In a move that grabbed attention among the technology and retail business communities, three senators–Sen. Mike Enzi (R-WY), Sen. Dick Durbin (D-IL) and Sen. Lamar Alexander (R-TN)–introduced legislation aimed at allowing states to require online-only, out-of-state retailers to collect and remit to states tax on sales made to residents of those states.
In a press release, the three senators touted their legislation as an effort to give states “the option to collect sales and use tax revenues from out-of-state sellers through a new, simplified tax system,” but “only if they adopt certain minimum simplification requirements and provide sellers with additional notices on the collection requirements.” The Enzi-Durbin-Alexander bill also “exempts sellers who make less than $500,000 in total remote sales in the year preceding the sale.” It reportedly has the support of big bricks-and-mortar retailers like Wal-Mart and Home Depot, as well as Amazon.com.
In multiple states around the country over the past year, legislators and officials have been looking to sales made by out-of-state, online-only retailers as a potential revenue stream capable of being tapped in order to help fill budget holes. California has been notably aggressive in pursuing a so-called “Amazon Tax,” which would force retailers like Amazon.com and O.co to collect and remit to the state sales tax on sales made to Californians.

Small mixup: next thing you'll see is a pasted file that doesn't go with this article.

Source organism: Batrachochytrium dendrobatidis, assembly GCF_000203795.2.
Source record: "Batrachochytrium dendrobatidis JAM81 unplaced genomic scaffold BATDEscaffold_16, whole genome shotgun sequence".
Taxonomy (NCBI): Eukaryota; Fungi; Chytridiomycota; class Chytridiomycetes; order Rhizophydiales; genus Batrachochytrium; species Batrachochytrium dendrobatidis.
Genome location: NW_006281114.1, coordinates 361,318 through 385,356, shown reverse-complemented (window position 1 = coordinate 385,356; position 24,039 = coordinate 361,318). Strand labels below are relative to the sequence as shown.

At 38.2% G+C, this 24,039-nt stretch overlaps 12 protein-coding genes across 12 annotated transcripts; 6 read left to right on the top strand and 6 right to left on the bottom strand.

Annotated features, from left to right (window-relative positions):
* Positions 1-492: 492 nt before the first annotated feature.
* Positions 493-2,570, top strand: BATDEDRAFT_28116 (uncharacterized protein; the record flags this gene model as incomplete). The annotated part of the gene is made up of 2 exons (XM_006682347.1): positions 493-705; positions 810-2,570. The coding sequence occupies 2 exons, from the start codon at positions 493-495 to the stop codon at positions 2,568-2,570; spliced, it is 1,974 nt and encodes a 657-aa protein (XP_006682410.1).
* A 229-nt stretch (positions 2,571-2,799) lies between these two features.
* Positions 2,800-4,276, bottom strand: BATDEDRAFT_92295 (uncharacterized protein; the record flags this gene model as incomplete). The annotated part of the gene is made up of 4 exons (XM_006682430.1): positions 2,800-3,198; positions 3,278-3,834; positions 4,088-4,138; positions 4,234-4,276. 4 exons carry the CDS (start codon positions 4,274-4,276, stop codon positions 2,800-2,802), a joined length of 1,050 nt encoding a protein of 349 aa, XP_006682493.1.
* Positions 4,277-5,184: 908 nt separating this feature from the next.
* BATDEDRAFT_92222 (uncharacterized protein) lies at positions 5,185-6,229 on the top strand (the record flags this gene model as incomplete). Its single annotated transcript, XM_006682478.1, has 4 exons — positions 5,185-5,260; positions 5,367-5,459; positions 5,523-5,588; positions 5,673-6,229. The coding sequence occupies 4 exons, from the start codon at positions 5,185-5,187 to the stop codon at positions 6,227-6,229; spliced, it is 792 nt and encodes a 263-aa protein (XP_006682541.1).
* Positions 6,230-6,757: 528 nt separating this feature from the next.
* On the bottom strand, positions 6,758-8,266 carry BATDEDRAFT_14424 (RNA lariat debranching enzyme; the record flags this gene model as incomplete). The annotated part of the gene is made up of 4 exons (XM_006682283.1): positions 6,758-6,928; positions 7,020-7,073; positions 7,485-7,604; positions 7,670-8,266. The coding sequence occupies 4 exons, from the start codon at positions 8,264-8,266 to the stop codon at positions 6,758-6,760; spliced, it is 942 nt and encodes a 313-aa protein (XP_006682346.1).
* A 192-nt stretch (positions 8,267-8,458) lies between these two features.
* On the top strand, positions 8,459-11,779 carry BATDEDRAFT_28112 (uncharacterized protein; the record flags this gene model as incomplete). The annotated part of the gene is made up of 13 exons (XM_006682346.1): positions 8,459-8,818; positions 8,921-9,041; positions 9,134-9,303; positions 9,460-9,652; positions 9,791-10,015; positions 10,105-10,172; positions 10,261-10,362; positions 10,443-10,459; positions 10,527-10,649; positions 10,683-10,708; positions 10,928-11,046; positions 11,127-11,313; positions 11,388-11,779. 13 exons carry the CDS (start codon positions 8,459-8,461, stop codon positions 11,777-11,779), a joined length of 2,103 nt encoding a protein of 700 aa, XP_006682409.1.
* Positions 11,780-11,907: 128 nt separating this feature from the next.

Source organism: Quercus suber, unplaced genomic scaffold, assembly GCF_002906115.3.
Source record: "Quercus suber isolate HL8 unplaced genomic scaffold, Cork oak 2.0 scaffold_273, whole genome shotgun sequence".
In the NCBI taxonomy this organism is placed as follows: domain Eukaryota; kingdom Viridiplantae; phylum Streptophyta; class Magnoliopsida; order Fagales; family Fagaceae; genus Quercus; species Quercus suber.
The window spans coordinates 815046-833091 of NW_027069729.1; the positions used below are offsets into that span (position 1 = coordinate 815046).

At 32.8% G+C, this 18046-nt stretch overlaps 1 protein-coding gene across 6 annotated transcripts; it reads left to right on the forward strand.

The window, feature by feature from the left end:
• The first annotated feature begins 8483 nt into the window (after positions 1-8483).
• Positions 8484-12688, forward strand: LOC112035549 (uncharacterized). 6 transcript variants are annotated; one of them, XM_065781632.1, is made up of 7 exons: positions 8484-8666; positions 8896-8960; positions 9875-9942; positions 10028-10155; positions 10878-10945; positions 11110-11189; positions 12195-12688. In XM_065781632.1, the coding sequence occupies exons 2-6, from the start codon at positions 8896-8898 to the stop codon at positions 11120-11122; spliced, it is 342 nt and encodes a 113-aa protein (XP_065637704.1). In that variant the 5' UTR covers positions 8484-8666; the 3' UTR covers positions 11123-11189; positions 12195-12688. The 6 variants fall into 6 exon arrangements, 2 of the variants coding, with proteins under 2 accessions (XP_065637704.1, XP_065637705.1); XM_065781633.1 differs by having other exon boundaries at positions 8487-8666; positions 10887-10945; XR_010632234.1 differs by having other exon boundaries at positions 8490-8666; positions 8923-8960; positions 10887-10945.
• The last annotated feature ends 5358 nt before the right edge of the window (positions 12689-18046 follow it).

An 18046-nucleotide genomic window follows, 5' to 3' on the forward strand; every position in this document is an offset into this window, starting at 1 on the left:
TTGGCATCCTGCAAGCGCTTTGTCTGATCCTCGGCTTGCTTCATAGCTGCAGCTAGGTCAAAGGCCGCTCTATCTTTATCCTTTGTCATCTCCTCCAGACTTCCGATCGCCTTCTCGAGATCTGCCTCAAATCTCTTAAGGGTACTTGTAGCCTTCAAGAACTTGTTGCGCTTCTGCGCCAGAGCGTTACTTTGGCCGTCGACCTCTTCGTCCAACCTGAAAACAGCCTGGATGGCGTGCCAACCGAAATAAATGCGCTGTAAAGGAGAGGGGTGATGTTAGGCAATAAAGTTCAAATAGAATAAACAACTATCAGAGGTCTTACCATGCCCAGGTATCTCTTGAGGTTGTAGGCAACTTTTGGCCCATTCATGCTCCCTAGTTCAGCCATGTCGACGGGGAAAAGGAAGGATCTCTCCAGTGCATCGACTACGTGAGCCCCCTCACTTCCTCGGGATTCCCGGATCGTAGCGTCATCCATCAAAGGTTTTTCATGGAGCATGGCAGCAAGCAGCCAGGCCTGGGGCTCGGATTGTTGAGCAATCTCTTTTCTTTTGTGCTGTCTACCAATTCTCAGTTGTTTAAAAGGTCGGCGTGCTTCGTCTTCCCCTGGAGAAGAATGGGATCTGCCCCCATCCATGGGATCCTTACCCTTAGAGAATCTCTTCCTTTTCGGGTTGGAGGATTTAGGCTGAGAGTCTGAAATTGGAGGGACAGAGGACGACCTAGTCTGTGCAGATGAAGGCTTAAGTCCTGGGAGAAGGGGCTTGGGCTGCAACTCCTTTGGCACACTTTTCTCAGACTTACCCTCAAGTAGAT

However, such moves are likely unconstitutional as it stands, and fly in the face of Supreme Court jurisprudence, and notably the decision in Quill Corp. v. North Dakota. According to Quill, Congress can, and needs to, act to allow states to require collection and remittance from businesses with no physical presence in the state, which is exactly what the Enzi-Durbin-Alexander bill would do.
The legislation is viewed by some fiscal conservative groups as an improvement over legislation previously pushed, such as the Main Street Fairness Act, introduced earlier in the year by Durbin. The Main Street Fairness Act approach attracted considerable criticism and its ability to be passed had been drawn into question by multiple observers. However, concerns remain for some groups about the potential for the new Enzi-Durbin-Alexander bill, if passed, to facilitate some net, state-level tax increases–concerns that will likely be more warranted with regard to certain especially tax-happy states than others that are more tax-averse.